Chemotherapy-Induced Oral Mucositis Differential Diagnoses

Updated: Jun 22, 2017
  • Author: Nathaniel S Treister, DMD, DMSc; Chief Editor: Jeff Burgess, DDS, MSD  more...
  • Print
DDx

Diagnostic Considerations

Overall, candidiasis is the most frequent oral infection in patients who are myelosuppressed (see image below); recurrent herpes simplex virus (HSV)–1 infection is the most frequent oral viral infection in these patients (see images below).

Oral pseudomembranous candidiasis on the hard pala Oral pseudomembranous candidiasis on the hard palate.
Herpes simplex virus ulceration on the dorsal surf Herpes simplex virus ulceration on the dorsal surface of the tongue.
Herpes simplex virus ulceration on the hard and so Herpes simplex virus ulceration on the hard and soft palate. Note lesions on the right upper lip and the dorsum of the tongue.

HSV infection should be suspected when ulcers are noted extraorally on the lips and intraorally on keratinized sites (ie, tongue dorsum, gingiva, and hard palate); in immunocompromised patients, HSV may reactivate in nonkeratinized sites, and, in some cases, this can occur despite antiviral prophylaxis. Consider other viral infections, including human herpesvirus 6 (HHV-6), human herpesvirus 7 (HHV-7), and cytomegalovirus (CMV).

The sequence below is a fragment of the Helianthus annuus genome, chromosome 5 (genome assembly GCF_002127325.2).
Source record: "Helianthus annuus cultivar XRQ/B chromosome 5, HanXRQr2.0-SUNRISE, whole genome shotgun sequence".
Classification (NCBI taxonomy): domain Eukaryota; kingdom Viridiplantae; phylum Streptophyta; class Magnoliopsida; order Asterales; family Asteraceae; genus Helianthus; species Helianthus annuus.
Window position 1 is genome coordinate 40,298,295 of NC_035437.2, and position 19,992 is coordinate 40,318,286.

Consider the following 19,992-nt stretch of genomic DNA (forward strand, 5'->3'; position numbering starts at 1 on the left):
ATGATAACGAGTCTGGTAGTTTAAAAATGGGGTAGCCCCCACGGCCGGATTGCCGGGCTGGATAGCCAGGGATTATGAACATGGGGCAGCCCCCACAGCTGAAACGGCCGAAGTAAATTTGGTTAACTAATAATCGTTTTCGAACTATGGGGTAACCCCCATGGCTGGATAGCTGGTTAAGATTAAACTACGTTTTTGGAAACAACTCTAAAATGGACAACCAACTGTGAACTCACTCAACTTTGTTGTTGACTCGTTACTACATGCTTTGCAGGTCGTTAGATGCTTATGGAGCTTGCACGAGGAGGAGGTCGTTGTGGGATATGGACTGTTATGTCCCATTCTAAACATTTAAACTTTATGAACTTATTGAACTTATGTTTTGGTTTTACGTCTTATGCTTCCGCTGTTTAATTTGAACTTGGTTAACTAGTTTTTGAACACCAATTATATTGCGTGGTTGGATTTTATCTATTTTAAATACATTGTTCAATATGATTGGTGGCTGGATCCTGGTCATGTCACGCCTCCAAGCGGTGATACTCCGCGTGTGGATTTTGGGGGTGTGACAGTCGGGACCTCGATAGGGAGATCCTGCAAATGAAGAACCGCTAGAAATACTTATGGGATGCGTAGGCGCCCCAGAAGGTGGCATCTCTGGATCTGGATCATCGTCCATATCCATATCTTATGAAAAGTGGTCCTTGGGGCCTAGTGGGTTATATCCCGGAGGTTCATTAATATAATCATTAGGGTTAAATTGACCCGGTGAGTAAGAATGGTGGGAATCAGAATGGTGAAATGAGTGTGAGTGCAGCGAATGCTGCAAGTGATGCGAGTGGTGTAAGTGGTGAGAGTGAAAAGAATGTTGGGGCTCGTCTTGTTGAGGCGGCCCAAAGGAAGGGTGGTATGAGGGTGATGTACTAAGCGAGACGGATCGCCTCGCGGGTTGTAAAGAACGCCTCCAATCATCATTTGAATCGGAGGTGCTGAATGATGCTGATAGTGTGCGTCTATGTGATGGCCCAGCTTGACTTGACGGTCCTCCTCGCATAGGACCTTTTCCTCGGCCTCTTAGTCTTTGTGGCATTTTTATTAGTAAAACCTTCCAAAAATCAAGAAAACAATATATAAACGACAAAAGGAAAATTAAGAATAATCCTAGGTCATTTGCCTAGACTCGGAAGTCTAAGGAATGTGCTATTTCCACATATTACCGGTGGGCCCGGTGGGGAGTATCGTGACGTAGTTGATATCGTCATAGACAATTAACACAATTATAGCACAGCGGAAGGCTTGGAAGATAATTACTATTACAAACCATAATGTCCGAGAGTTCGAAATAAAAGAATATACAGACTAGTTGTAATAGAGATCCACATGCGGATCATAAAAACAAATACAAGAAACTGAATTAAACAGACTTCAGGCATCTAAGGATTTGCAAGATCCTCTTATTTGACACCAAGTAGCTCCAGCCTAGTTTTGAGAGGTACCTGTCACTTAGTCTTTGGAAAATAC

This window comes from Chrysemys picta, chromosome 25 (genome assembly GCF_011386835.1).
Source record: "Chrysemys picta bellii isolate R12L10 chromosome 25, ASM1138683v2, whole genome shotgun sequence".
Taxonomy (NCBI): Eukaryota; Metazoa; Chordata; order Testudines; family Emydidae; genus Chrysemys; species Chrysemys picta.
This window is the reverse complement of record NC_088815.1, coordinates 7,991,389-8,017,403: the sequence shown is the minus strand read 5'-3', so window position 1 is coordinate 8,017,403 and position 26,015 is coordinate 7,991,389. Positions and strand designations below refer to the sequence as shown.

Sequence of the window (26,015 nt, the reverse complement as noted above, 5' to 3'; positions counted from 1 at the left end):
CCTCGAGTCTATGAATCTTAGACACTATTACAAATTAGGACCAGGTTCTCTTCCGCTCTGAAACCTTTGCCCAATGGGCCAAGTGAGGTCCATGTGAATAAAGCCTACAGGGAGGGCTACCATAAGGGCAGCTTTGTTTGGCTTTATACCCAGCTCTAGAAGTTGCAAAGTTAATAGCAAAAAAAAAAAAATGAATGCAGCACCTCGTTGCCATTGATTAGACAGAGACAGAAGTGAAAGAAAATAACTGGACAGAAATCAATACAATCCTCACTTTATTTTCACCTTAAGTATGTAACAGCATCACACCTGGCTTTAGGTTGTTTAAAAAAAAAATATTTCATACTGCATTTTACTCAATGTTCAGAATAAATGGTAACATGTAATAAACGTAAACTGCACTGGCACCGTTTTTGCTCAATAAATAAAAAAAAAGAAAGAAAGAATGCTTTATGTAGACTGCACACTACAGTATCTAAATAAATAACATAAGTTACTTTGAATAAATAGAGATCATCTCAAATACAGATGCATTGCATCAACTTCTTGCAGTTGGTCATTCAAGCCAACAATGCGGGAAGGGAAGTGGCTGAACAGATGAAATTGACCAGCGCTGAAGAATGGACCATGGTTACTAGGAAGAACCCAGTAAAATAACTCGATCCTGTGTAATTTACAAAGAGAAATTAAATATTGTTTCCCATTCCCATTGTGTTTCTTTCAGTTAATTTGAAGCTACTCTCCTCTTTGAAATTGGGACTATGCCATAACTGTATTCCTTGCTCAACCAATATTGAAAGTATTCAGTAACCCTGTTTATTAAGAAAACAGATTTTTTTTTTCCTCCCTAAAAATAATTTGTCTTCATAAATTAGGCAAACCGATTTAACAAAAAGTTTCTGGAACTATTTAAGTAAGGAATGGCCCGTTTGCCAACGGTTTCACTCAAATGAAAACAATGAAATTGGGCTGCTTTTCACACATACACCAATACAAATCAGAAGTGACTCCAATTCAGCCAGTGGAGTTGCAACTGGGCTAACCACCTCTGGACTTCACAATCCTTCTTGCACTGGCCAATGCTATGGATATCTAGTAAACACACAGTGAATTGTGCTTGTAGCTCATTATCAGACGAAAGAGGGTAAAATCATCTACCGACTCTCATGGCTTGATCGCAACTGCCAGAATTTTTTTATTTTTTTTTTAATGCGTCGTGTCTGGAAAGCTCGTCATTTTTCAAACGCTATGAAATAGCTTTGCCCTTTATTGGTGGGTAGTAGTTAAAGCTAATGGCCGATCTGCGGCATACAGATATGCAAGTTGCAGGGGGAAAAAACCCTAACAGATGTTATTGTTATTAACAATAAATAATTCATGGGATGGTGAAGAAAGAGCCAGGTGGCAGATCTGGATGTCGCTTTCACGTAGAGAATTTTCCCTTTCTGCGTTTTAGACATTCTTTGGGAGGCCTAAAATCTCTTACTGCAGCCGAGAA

Acute graft versus host disease (GVHD) occurs typically within the first 100 days after allogeneic hematopoietic cell transplantation (HCT) and involves the skin; the liver; and the mucosae of the eye, mouth, and GI tract. Acute GVHD lesions in the oral cavity occur following engraftment and restoration of the WBC count and well after the resolution of oral mucositis lesions, although in some cases, they may manifest as a continuation or exacerbation of oral mucositis. An important difference is that lesions of acute GVHD may affect the keratinized mucosa, which is not a feature of oral mucositis (see image below).

Acute graft versus host disease involving the dors Acute graft versus host disease involving the dorsal surface of the tongue. This is a keratinized site that is usually not involved by oral mucositis.

Risk factors include HLA disparity, sex mismatching, multiple donor pregnancies, and advanced age. Management includes controlling systemic acute GVHD with systemic immunosuppressive therapy, controlling pain, and providing local palliative measures. Chronic GVHD develops in most cases at least 3 months after HCT and should never be mistaken for mucositis.

A high index of suspicion of secondary or concomitant infection in lesions of oral mucositis is imperative. Cultures should be obtained to rule out such infections. Effective antimicrobial treatments are available for herpetic, fungal, and secondary bacterial infections. The failure to make the diagnosis and, therefore, to treat such conditions may lead to dissemination of infection or unnecessary and prolonged pain and suffering.

Differential Diagnoses